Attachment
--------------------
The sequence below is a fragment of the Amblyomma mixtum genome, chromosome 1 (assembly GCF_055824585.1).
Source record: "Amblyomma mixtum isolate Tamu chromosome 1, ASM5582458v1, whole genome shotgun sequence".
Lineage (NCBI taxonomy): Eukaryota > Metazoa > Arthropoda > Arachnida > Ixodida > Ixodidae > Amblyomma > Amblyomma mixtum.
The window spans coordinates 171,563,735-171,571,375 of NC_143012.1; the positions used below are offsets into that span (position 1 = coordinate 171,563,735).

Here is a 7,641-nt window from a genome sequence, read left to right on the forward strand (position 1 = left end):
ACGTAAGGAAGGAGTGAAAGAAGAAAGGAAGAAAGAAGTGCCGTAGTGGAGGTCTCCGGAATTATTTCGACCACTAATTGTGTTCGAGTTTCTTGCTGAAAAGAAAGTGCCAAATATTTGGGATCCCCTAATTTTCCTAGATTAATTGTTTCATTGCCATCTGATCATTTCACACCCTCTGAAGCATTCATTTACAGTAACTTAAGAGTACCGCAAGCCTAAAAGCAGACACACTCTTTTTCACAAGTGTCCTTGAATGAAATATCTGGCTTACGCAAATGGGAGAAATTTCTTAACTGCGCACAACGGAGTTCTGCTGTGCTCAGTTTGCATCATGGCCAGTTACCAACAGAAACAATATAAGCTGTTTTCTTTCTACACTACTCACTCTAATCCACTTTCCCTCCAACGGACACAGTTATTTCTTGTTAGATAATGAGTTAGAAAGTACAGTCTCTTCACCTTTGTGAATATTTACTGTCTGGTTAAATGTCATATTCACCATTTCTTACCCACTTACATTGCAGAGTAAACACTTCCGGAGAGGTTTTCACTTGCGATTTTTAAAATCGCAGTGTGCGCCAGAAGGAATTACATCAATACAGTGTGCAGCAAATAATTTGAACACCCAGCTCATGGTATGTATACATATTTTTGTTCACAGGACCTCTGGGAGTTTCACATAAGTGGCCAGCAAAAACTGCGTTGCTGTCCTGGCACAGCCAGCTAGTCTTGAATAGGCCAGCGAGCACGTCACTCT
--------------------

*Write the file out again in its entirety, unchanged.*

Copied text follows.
The sequence below is a fragment of the Amblyomma mixtum genome, chromosome 1 (assembly GCF_055824585.1).
Source record: "Amblyomma mixtum isolate Tamu chromosome 1, ASM5582458v1, whole genome shotgun sequence".
Lineage (NCBI taxonomy): Eukaryota > Metazoa > Arthropoda > Arachnida > Ixodida > Ixodidae > Amblyomma > Amblyomma mixtum.
The window spans coordinates 171,563,735-171,571,375 of NC_143012.1; the positions used below are offsets into that span (position 1 = coordinate 171,563,735).

Here is a 7,641-nt window from a genome sequence, read left to right on the forward strand (position 1 = left end):
ACGTAAGGAAGGAGTGAAAGAAGAAAGGAAGAAAGAAGTGCCGTAGTGGAGGTCTCCGGAATTATTTCGACCACTAATTGTGTTCGAGTTTCTTGCTGAAAAGAAAGTGCCAAATATTTGGGATCCCCTAATTTTCCTAGATTAATTGTTTCATTGCCATCTGATCATTTCACACCCTCTGAAGCATTCATTTACAGTAACTTAAGAGTACCGCAAGCCTAAAAGCAGACACACTCTTTTTCACAAGTGTCCTTGAATGAAATATCTGGCTTACGCAAATGGGAGAAATTTCTTAACTGCGCACAACGGAGTTCTGCTGTGCTCAGTTTGCATCATGGCCAGTTACCAACAGAAACAATATAAGCTGTTTTCTTTCTACACTACTCACTCTAATCCACTTTCCCTCCAACGGACACAGTTATTTCTTGTTAGATAATGAGTTAGAAAGTACAGTCTCTTCACCTTTGTGAATATTTACTGTCTGGTTAAATGTCATATTCACCATTTCTTACCCACTTACATTGCAGAGTAAACACTTCCGGAGAGGTTTTCACTTGCGATTTTTAAAATCGCAGTGTGCGCCAGAAGGAATTACATCAATACAGTGTGCAGCAAATAATTTGAACACCCAGCTCATGGTATGTATACATATTTTTGTTCACAGGACCTCTGGGAGTTTCACATAAGTGGCCAGCAAAAACTGCGTTGCTGTCCTGGCACAGCCAGCTAGTCTTGAATAGGCCAGCGAGCACGTCACTCT